It’s a complicated saga that has unfolded over months – an investigation into the mayor’s IT director involving a challenge to this year’s city election results.
Members of the Alaska Legislature say they’re far apart on a long-term structure to stabilize state finances.
Alaska Gov. Mike Dunleavy nixed a measure that would have curtailed the use of highly toxic chemicals commonly found in firefighting foam.
It’s only the fourth policy bill vetoed by Dunleavy in his five years as governor.
Seven of 17 programs are on notice that federal funding is in jeopardy without changes
Sixteen other states have term limits for legislators.
The law that passed last year asks districts to provide intensive reading intervention programs, after-school instruction and summer school, which rural school officials say will stretch already strained resources.
A projected $65 million budget shortfall could force Anchorage School District to cut staff, school administrators said in a letter to state legislators, requesting that they hold a special session to override Dunleavy’s veto.
In this episode, host Elizabeth Harball talks to ADN reporter Iris Samuels about the likelihood of a veto override, what it would take to get there, and more.
Senate majority and House minority leaders have said they want to vote to override the governor’s veto of $87 million for K-12 schools. But House Republicans can likely block the effort.
The Alaska Legislature last month passed a budget that included a one-time $175 million increase to public education funding. In a news release announcing the veto, Gov. Mike Dunleavy did not provide an explanation for cutting half that amount
Lawmakers approved one-time funding for Gov. Mike Dunleavy’s plan to launch a center for reading instruction that he says could help solve the lagging reading abilities of Alaska children.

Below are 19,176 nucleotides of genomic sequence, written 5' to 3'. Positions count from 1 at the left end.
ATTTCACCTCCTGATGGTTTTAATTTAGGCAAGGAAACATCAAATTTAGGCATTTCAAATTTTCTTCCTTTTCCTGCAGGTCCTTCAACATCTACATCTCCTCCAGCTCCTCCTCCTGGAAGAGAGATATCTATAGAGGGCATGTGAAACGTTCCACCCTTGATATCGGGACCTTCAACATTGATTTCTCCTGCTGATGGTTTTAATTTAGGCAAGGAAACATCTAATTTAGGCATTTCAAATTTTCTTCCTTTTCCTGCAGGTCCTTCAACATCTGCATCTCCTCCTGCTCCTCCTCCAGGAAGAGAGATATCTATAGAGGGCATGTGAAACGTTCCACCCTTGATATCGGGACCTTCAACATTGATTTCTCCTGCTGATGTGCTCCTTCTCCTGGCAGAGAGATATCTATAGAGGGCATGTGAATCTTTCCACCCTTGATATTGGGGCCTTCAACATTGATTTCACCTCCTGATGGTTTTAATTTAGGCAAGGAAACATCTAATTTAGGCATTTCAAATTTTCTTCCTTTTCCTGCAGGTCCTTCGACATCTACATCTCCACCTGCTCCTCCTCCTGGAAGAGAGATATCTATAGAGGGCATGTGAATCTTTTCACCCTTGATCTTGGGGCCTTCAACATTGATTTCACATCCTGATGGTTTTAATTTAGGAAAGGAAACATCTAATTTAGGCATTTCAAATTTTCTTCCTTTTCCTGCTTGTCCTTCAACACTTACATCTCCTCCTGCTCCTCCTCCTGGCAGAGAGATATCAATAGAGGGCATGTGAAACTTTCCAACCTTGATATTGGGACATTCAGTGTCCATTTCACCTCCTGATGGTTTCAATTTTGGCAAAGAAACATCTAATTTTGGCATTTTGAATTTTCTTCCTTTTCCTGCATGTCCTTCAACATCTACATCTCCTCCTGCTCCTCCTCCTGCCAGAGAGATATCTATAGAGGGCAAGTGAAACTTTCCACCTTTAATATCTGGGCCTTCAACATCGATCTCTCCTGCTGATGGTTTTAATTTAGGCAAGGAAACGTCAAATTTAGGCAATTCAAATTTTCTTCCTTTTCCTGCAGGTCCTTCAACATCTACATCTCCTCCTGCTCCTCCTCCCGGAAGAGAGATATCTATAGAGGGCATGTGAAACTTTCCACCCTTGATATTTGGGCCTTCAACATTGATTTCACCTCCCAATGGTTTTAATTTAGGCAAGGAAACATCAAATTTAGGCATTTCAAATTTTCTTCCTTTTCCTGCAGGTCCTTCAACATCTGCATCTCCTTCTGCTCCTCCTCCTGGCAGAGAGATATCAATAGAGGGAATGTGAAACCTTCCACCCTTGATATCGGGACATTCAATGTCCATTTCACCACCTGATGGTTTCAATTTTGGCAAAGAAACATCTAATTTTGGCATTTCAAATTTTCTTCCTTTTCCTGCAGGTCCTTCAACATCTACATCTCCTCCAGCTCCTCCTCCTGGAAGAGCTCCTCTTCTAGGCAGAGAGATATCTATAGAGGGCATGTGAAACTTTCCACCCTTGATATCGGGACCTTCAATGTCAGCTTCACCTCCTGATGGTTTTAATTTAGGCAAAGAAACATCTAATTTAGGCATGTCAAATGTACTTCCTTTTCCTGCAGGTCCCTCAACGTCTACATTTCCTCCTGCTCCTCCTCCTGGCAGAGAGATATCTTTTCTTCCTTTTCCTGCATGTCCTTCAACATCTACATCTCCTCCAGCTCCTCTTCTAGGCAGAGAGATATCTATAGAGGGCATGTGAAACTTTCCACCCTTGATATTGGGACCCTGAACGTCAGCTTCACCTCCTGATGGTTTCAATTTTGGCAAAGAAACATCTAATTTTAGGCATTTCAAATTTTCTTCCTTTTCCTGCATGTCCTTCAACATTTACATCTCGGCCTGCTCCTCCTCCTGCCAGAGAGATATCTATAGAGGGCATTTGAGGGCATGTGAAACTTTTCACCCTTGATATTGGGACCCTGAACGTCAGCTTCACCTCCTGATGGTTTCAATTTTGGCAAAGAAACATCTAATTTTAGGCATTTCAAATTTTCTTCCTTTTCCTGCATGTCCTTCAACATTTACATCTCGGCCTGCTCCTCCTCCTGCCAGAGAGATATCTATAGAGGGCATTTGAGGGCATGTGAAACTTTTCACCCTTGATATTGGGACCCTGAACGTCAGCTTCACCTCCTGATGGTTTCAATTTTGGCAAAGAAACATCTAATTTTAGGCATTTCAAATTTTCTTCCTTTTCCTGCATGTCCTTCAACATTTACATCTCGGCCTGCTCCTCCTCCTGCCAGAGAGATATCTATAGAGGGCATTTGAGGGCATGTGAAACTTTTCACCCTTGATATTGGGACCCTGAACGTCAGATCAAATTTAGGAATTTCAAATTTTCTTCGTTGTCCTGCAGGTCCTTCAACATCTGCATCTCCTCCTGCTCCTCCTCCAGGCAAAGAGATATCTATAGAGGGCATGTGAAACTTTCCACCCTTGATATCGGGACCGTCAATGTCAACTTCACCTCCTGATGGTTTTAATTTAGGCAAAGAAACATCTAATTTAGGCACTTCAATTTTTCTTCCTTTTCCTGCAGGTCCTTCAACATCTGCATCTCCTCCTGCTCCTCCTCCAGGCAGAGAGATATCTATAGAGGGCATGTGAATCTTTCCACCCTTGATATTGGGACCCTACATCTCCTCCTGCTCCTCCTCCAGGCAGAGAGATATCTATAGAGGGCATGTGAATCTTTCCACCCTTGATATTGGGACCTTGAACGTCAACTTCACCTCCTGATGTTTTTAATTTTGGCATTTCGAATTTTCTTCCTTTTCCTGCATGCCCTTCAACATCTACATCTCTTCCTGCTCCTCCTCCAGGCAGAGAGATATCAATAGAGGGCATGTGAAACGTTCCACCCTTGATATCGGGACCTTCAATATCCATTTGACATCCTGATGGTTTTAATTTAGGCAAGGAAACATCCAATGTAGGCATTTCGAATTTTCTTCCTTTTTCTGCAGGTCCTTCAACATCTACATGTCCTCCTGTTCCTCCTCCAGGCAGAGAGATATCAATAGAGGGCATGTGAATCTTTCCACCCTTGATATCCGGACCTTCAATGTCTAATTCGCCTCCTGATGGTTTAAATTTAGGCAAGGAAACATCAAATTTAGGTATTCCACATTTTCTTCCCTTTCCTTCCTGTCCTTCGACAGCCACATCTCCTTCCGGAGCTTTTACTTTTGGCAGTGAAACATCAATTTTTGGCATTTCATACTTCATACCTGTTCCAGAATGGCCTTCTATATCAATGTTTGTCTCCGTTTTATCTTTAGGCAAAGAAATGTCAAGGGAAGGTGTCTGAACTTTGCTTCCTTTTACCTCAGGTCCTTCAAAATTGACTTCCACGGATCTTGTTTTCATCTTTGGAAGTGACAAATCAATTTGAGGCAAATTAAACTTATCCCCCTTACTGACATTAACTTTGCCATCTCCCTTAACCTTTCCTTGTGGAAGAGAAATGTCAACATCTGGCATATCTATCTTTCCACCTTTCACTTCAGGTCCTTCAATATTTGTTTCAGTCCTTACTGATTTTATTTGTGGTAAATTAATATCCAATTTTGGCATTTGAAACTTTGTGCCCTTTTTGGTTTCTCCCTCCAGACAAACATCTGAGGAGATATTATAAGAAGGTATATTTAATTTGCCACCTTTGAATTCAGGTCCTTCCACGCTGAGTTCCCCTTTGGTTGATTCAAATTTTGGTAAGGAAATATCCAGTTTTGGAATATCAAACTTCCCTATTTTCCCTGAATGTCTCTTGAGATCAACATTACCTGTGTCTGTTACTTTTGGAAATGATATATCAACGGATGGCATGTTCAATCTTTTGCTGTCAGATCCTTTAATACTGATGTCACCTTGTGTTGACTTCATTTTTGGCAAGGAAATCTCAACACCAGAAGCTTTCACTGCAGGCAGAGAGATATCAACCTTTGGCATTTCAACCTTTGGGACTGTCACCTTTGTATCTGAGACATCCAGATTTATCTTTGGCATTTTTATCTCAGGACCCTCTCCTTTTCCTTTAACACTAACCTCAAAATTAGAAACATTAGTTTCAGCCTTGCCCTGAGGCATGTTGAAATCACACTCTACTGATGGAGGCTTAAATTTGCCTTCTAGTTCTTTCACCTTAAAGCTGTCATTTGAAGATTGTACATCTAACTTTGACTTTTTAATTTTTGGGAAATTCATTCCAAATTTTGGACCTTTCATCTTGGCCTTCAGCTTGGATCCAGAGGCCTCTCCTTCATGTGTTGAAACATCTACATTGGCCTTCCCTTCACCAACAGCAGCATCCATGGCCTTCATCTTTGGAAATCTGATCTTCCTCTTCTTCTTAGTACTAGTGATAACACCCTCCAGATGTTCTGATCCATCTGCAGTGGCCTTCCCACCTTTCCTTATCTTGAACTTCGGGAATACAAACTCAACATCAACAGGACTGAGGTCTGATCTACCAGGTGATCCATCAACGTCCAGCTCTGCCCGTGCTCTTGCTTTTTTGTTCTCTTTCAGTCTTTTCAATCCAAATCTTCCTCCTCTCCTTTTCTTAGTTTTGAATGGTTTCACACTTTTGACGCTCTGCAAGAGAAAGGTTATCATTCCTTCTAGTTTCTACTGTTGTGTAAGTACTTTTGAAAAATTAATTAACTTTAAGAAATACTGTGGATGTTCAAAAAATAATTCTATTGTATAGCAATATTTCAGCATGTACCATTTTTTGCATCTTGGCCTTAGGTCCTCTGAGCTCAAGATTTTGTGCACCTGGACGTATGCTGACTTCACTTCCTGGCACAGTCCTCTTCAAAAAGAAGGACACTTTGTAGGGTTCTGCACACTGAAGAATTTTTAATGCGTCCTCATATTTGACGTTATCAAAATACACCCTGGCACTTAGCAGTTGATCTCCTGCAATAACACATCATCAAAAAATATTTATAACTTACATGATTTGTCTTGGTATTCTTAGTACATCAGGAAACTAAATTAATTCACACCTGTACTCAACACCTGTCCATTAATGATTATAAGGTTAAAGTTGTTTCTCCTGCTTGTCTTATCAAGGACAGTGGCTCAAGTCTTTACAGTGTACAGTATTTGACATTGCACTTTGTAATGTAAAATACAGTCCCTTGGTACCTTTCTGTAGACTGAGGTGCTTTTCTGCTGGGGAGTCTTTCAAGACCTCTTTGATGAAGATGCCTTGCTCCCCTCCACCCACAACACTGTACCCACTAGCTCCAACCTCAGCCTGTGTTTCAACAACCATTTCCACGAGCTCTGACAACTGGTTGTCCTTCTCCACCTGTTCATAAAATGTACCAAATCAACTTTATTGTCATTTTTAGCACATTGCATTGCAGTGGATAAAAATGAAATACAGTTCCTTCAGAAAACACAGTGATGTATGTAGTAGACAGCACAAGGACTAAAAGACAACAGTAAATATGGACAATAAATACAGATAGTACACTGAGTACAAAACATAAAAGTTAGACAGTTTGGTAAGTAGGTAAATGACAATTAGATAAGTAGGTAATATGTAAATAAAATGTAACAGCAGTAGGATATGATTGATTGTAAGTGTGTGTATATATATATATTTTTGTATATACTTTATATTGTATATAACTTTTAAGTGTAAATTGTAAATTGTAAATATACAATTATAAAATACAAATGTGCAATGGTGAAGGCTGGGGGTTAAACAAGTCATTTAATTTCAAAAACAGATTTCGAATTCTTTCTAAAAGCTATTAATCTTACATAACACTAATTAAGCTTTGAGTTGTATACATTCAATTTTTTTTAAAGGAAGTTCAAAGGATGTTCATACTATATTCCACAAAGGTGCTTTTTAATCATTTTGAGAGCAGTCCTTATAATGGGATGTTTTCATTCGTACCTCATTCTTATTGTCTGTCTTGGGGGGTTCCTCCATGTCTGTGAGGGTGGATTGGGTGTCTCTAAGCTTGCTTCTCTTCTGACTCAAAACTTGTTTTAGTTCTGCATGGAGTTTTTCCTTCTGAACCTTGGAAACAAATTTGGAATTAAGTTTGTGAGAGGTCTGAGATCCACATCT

Late addition to budget would provide $7.5 million for care centers, but providers say more support is needed.
The temporary school funding is not assured as the governor could reduce the amount or veto it entirely.
Another year of fights over the size of the Permanent Fund dividend meant many priority bills never came to a final vote.
Alaska’s push to become a bigger player in the clean energy market is in the spotlight at a conference convened by Governor Dunleavy, even as the state continues to embrace new fossil fuel production, including the Willow oil project.
In this episode, host Elizabeth Harball talks to ADN reporters Sean Maguire and Iris Samuels, who reported from Juneau about what happened to break the deadlock and what it means for the Permanent Fund dividend, school funding and more.
The House agreed to a spending plan advanced by the Senate after the Senate amended it to include $34 million in additional capital projects requested by House majority members.
The main disagreement between the House and Senate majorities has been, again, the size of the Permanent Fund dividend.
The bill is a response to business closures in Alaska and other states during the pandemic, according to House Speaker Cathy Tilton, a Wasilla Republican and the bill’s sponsor.
The measure, Senate Bill 48, authorizes the Alaska Department of Natural Resources to lease out state land for up to 55 years for the purpose of preserving its powers to absorb atmospheric carbon.
Senate Bill 98 was intended to get more investment earnings for a fund that subsidizes power bills for roughly 82,000 Alaskans.
Senate leaders said they would not pass a budget unless the House agreed to vote in favor of their spending plan with no changes.